tumor sequencing project to date. The team performed whole- genome sequencing and analysis on more than 2,500 samples from 38 different primary cancers and matching normal tissue samples, including brain, skin, esophagus and liver. An interesting finding was that about 95% of the tumors had at least one identifiable DNA mutation in their genome that appeared to drive the cancer. These mutations, known as driver mutations, are responsible for cancer development and progression. About 13% of the driver mutations occurred in those non-coding portions of DNA that are not regularly analyzed. Many cancer drugs are designed to target specific proteins affected by driver mutations. Unearthing driver mutations in non-coding regions of a patient’s tumor genome could open the door to new avenues of treatment that would other- wise be missed. These studies represent a big step toward uncovering and under- standing all of the major cancer-causing mutations. In an effort to continue the momentum of this collaborative endeavor, the Project team has made all of its data and analytic tools freely available to the research community. REFERENCE: The ICGC/TCGA Pan-Cancer Analysis of Whole Genomes Consortium. Pan-cancer analysis of whole genomes. Nature . 578:82-93 (2020) doi: 10.1038/s41586- 020-1969-6. Genomic analysis of childhood cancer patients identifies potential targets for treatment The availability of targeted therapeutics for pediatric cancers pales in comparison to those available for adults. However, a recent study suggests that some FDA-approved drugs could be repurposed to treat pediatric cancer. Solid tumors account for about 50% of pediatric cancers. They are generally assumed to be heavily influenced by germline DNA variants, mutations inherited from the parent’s germ cells and present in all of the child’s cells, in addition to somatic mu- tations that only occur in the cancer cells. However, germline genomic analysis is not regularly used when determining the course of therapy for such patients. Scientists at the Cleveland Clinic have shown that such an analysis could be valuable when selecting a treatment strategy for these young cancer patients. During the study, scientists analyzed germline DNA from over 1,500 patients under the age of 29. They found that many of them carried germline mutations in known cancer-causing genes. Some of the mutations are known to be treatable with drugs already approved by the FDA for adult patients. In fact, thirty-four percent of the patients had at least one mutation that was potentially druggable. This study highlights the importance of sequence analysis of both germline and cancer genomes in pediatric and adolescent patients. By detecting more druggable targets, more approved drugs could be available, giving these young patients a wider range of therapeutic options in their battle against cancer. REFERENCE: Akhavanfard S, et al. Comprehensive germline genomic profiles of children, adolescents and young adults with solid tumors. Nature Communications (2020) 11:2206 doi: 10.1038/s41467-020-16067-1.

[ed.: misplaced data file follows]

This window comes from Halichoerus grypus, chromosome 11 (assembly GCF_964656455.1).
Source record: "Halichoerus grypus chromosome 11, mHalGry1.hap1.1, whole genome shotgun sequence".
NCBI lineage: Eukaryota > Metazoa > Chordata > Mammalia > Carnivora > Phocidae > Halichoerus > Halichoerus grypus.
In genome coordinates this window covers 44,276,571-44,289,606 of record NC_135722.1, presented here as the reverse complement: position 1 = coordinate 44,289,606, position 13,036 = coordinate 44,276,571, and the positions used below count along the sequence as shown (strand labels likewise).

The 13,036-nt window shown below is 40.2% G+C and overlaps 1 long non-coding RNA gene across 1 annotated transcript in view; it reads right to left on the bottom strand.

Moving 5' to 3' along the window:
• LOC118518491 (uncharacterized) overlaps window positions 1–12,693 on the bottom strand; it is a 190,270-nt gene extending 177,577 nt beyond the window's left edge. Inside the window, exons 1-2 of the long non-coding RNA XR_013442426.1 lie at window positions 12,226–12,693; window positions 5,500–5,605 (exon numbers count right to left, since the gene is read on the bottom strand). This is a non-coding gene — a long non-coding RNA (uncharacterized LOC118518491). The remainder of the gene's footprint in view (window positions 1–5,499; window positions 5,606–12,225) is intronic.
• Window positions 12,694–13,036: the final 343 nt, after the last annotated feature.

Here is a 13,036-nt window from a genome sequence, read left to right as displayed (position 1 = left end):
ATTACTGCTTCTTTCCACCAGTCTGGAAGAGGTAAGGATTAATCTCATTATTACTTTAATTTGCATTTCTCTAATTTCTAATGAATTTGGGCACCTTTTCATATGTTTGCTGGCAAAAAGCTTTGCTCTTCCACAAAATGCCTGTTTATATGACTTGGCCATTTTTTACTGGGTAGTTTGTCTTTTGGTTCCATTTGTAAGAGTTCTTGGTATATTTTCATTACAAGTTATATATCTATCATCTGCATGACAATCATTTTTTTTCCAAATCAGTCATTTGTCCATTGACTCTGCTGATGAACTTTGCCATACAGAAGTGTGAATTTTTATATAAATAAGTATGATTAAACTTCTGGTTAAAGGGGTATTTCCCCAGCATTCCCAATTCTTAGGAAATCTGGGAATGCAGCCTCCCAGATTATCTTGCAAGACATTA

body. It is commonly caused by the accumulation of many different types of DNA mutations. Cancer is an extremely diverse disease, meaning that one person’s cancer genome can look entirely different from another person’s cancer genome. As we move closer to an era of precision medicine and personalized cancer treatment, it is critical to understand the thousands of different types and combinations of mutations that can cause cancer. To date, cancer research has mainly focused on well-known can- cer-associated genes, specifically mutations in the protein-coding components of those genes. However, this only represents a mere 1% of the entire genome. Therefore, a majority of the genome has been largely unstudied and unsequenced as it relates to mutations associated with cancer. However, the ICGC/TCGA Pan-Cancer Analysis of Whole Genomes (PCAWG) Project team recently completed the largest whole-genome